WASHINGTON, D.C. – Today, the National Institutes of Health announced findings on recent HIV prevention research. The study finds that a daily dose of an oral antiretroviral drug taken by HIV-negative gay and bisexual men reduced the risk of acquiring HIV infection by 43.8 percent, and had even higher rates of effectiveness, up to 73 percent, among those participants who adhered most closely to the daily drug regimen.
“I am encouraged by this announcement of groundbreaking research on HIV prevention. While more work is needed, these kinds of studies could mark the beginning of a new era in HIV prevention. As this research continues, the importance of using proven HIV prevention methods cannot be overstated,” said President Obama.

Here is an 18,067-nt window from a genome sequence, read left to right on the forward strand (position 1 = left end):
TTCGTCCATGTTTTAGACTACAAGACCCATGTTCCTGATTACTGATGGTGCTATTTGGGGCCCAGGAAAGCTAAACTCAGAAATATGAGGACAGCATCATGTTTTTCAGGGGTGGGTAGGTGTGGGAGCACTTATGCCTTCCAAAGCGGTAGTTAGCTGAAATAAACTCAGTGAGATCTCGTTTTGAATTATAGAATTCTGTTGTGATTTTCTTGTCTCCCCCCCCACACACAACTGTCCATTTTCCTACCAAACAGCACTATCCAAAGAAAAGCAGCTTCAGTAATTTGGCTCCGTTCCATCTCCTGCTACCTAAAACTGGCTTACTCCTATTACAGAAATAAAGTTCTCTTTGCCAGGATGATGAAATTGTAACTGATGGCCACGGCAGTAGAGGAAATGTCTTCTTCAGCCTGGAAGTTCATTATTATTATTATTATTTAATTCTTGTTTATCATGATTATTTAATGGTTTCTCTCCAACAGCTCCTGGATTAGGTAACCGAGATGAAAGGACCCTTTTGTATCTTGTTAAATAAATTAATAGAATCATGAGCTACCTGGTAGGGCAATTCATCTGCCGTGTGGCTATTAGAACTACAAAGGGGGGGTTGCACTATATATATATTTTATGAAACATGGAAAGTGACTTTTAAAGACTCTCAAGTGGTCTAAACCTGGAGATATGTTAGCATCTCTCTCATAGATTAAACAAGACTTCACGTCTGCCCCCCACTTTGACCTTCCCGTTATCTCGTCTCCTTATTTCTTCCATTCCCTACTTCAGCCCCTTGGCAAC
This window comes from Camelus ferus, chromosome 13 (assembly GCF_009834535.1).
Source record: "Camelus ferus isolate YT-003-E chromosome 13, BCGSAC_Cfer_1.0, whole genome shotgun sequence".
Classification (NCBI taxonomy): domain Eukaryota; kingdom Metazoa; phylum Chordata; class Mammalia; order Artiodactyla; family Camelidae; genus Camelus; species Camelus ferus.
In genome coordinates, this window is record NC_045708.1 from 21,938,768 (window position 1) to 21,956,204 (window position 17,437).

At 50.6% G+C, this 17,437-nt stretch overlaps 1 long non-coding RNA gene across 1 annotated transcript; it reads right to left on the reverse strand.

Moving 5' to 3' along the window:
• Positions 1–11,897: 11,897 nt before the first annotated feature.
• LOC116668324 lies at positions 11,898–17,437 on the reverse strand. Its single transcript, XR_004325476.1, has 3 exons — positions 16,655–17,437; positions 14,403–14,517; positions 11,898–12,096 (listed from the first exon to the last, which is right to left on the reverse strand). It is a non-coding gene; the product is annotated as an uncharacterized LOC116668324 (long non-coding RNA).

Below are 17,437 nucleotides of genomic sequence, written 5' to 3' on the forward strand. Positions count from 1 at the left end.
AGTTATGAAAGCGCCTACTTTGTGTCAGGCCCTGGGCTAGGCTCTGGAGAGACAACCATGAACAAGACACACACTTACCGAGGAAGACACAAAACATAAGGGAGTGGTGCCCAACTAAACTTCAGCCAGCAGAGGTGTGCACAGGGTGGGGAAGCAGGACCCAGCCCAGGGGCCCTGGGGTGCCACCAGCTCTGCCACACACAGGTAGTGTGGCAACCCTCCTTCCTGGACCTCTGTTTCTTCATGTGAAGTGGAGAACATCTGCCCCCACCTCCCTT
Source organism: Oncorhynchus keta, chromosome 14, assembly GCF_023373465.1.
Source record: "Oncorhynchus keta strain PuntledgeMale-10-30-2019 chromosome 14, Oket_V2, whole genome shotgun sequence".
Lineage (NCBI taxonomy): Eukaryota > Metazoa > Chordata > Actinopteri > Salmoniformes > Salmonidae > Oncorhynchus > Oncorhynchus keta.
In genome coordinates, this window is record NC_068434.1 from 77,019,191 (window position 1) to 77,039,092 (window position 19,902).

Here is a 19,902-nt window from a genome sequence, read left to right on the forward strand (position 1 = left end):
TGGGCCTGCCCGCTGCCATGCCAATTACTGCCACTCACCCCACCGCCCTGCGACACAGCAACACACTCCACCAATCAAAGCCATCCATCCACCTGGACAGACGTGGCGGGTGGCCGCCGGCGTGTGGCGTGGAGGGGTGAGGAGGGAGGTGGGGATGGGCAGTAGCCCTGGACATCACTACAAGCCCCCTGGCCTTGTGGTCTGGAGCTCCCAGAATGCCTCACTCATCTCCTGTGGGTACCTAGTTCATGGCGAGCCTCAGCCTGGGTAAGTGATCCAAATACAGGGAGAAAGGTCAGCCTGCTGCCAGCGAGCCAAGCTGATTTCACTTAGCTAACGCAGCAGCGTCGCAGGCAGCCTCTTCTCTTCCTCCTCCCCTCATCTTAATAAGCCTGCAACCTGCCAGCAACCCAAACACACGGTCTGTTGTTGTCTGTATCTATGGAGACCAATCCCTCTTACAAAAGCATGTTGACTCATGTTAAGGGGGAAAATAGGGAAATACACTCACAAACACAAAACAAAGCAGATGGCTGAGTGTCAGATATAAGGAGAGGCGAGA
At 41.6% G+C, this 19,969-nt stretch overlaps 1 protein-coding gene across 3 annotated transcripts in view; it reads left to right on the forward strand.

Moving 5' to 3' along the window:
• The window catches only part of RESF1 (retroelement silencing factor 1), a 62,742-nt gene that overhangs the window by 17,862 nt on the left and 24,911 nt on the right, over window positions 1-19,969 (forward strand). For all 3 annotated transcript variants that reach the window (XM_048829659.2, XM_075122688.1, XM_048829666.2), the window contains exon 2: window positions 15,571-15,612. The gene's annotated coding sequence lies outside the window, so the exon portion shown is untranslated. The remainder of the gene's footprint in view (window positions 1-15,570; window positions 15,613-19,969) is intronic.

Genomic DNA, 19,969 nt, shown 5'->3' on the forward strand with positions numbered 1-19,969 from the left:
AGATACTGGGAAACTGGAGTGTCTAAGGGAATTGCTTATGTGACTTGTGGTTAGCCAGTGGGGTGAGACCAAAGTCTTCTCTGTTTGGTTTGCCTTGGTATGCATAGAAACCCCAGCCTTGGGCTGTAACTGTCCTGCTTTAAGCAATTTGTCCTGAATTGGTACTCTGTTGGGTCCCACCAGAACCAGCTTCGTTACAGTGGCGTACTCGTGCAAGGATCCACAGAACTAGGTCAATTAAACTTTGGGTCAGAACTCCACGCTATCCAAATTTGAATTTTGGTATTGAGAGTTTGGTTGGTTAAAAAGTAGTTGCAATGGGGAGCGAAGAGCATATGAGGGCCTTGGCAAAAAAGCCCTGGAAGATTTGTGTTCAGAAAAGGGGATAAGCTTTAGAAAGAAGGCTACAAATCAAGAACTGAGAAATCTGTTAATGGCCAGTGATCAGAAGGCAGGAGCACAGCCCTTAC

One of the President’s top HIV/AIDS policy priorities was the development and implementation of a National HIV/AIDS Strategy (NHAS), which was released in July 2010. As underlined in the NHAS, no HIV prevention method is 100 percent effective, and a combination of approaches including, among other steps, consistent condom use, will be necessary to prevent HIV infection. Nevertheless, the research results announced this past summer of an effective microbicide and today’s results fall directly in line with priority recommendations in the NHAS. Moreover, today’s study suggests that antiretroviral medication may serve as one more valuable tool as we seek to develop the best combinations of effective approaches to prevent HIV infection.